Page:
A new website: Trump and his team launched a White House transition website and Twitter account on Thursday. The site, greatagain.gov, details the incoming Trump administration's plans and will offer position papers and an update on who may be asked to serve in Trump's Cabinet.
Been working for a while: The Trump team did not just start the transition on Wednesday. Trump's campaign has had dozens of staffers working in government-provided space in Washington since August in the event Trump would win the election. The staffers have been developing policy papers and personnel lists and making other plans.
Help wanted: Some 4,000 jobs will have to be filled in a new Trump administration. Around 1,000 of those jobs are political appointments, which need to be made by Jan. 20. The most senior positions require Senate confirmation.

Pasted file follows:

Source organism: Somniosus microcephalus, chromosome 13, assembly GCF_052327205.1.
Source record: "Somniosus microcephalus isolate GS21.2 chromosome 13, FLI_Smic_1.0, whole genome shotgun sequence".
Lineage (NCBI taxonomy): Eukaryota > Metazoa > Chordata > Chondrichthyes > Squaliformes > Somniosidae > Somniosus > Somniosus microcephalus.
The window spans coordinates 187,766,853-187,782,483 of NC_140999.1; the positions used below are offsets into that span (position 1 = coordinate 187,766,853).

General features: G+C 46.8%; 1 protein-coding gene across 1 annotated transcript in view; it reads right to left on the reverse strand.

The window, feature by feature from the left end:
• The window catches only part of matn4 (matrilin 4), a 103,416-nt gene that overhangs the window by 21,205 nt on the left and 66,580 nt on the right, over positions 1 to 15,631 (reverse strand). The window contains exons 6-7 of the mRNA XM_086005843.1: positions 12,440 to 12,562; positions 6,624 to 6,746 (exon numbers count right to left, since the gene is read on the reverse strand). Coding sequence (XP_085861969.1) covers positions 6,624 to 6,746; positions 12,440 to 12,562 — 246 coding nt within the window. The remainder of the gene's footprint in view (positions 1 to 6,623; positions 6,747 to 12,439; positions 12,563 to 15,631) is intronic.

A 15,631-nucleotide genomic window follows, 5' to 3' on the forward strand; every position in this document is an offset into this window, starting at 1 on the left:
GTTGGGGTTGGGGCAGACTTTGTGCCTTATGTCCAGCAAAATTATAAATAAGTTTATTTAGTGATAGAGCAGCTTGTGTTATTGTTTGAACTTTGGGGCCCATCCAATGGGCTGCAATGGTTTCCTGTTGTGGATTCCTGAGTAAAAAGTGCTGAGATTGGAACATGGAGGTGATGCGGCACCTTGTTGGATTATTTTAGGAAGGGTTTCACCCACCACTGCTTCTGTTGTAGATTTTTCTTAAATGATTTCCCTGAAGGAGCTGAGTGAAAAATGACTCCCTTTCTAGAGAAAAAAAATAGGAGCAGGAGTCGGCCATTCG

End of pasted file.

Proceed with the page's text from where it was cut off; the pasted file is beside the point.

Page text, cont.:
An invite: The British prime minister's office said Donald Trump has invited Theresa May to visit him "as soon as possible" after he takes office. May's office said in a statement that Trump "set out his close and personal connections with, and warmth for, the U.K."
Been there, done that. Got the T-shirt: Jimmy Carter said President-elect Trump needs Americans' "support and our prayers" as he prepares to take office. Carter briefly discussed the election at a conference on Thursday. He said he spoke to Trump and Hillary Clinton on Wednesday and said he understood how both candidates felt because he had both won and lost an election. "We have a lot in common," Carter said.